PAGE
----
Once perhaps the most powerful militia in the 1975-1990 civil war, the Kataeb transitioned into a Christian political party. Despite producing three Lebanese presidents from the prominent Gemayel family, its influence has been in near terminal decline. Abrupt transitions at the top have happened on several occasions after party heads and family elders have been assassinated, including president-elect Bachir Gemayel in 1982. But today’s party head, MP Sami Gemayel, is struggling for relevance. He has pivoted his position into a self-styled opposition to the government in a bid to attract young, apathetic voters at the risk of alienating his long-term loyalists from the civil war days.
While Mr Gemayel tries to team up with the civil society and give an image of youth and combatting corruption, the Kataeb’s bloody history will make it difficult for such a method to be successful.
Najem Najem, a Kataeb supporter from north Lebanon, says he originally backed Mr Gemayel’s attempt to inject young blood into the party. “But he went too far and tried to go against everyone in power including [our allies] the Lebanese Forces and Future Movement,” Mr Najem said. He thinks Mr Gemayel is now realising this wasn’t a huge success, the party lost two seats in May’s election leaving them just three.
Since then, Mr Gemayel has brought back once powerful party men he had previously pushed away. One of those is a former leader of the Lebanese Forces, Fouad Abu Nader, who re-joined the Kataeb in December 2017. After the parliamentary elections, Mr Gemayel appointed Abu Nader as his top advisor.
Becoming a minor force and monitoring the government’s progress or lack thereof will now become the bread and butter of the Kataeb. The new-but-old leadership will also look to patch up ties with its former pro-western allies.
Another Christian militia-cum-political-movement, the Marada is a semi-feudal party from the mountains of north Lebanon. Much of its future influence hinges on whether or not its current head, Sleiman Frangieh, can become the next president – like his grandfather. Fifty-two-year-old Mr Frangieh has passed on the rains of the parliamentary bloc to his son, 30-year-old Tony Frangieh, to free him up for the looming battle for the top office.
Tony studied in the United Kingdom and will carry on the party’s consistent political stance - devout Christian nationalism and a close alliance with Syria and the Assad regime.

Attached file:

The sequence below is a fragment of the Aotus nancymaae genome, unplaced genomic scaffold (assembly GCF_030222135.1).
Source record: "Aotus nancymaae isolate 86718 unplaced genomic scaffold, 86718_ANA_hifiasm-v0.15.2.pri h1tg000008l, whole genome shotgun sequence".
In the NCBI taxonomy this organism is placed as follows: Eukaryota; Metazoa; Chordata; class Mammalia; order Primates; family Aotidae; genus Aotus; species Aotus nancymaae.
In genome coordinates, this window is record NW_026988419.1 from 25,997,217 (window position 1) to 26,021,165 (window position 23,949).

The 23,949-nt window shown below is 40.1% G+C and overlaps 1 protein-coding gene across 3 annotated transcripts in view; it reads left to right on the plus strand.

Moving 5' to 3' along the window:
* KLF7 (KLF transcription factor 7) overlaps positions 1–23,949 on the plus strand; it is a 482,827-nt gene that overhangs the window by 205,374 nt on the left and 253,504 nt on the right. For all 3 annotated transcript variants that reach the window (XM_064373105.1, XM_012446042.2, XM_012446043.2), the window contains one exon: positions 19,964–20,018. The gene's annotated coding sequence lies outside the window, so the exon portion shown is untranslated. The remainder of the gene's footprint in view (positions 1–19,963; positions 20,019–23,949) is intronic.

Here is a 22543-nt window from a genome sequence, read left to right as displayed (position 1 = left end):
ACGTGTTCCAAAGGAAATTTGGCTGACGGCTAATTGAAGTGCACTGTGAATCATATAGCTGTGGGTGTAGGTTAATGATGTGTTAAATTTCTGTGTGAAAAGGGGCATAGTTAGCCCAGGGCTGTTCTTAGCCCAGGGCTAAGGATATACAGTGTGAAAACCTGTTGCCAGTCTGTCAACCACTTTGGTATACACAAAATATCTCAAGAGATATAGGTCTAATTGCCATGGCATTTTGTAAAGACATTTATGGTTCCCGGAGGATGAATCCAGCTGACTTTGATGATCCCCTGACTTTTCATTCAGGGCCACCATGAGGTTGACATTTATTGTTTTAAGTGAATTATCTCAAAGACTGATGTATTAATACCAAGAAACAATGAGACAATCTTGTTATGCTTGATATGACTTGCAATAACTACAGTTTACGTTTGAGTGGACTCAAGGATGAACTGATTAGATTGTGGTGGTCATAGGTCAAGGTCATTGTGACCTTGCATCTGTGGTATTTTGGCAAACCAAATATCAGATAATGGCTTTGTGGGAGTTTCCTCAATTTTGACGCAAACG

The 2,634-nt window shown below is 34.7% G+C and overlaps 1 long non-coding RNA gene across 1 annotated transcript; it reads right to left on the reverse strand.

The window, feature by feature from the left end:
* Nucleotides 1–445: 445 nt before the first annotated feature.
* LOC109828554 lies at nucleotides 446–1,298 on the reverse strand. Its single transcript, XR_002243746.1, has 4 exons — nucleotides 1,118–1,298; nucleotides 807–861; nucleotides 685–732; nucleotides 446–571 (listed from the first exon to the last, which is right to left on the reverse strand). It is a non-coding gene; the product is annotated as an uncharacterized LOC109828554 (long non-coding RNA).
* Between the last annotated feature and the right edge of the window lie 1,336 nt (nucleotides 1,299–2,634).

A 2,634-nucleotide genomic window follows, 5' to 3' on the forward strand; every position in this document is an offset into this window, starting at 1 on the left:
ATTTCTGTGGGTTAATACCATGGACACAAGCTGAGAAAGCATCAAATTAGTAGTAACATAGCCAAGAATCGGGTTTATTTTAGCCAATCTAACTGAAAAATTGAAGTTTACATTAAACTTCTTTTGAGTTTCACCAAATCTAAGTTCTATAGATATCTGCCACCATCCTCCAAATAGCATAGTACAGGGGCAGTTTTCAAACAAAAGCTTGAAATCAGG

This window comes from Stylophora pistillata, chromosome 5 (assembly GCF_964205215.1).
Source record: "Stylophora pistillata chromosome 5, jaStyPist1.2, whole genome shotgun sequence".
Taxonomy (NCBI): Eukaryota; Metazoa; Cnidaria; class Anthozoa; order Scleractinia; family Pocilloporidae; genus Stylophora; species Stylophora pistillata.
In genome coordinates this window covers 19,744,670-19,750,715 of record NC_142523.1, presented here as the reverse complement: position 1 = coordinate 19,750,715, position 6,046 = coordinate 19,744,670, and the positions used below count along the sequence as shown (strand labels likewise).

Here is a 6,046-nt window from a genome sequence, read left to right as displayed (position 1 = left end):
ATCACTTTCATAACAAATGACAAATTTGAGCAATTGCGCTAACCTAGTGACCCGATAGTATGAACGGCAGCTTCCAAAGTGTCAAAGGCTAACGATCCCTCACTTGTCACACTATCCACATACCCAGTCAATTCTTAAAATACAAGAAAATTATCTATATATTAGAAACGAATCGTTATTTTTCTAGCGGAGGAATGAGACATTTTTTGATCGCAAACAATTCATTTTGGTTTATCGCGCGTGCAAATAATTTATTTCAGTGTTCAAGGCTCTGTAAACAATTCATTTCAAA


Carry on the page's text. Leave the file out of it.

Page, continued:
The Frangieh’s close personal connection with Syrian President Bashar Al Assad could give it a boost if the regime can bring its own civil war to a close and reassert some of its former influence in Lebanon. The party will likely survive in its current form thanks to its isolated, geographical Christian support base in a string of villages full of voters that are unlikely to ever turn their backs on the local Frangieh family. Being held lock, stock by the family, the clear succession of father-to-son staves off the question of leadership challenges and if Sleiman Frangieh can become president, the party will place itself squarely at the centre of political decision making.
Having the young Saad Hariri as its leader, the party will remain a stable force in politics for the time being – barring a similar fate to his father, former prime minister Rafik Hariri who was assassinated in 2005.
Although he has lost a significant share of his once vast wealth after shakeups in his regional backer Saudi Arabia and a more distant relationship with Riyadh, he is still one of the wealthiest men in the country. The hits to his fortunes – political and financial – have dented his support but his base still back him. Mr Hariri’s growing image as the plucky underdog fending off a tide of attacks on him and his Sunni supporters hasn’t hurt his favour either. He will continue to break out of the shell as being the “son of Rafik Hariri” and stamp his own mark to become “Hariri 2.0,” as one source close to the prime minister put it.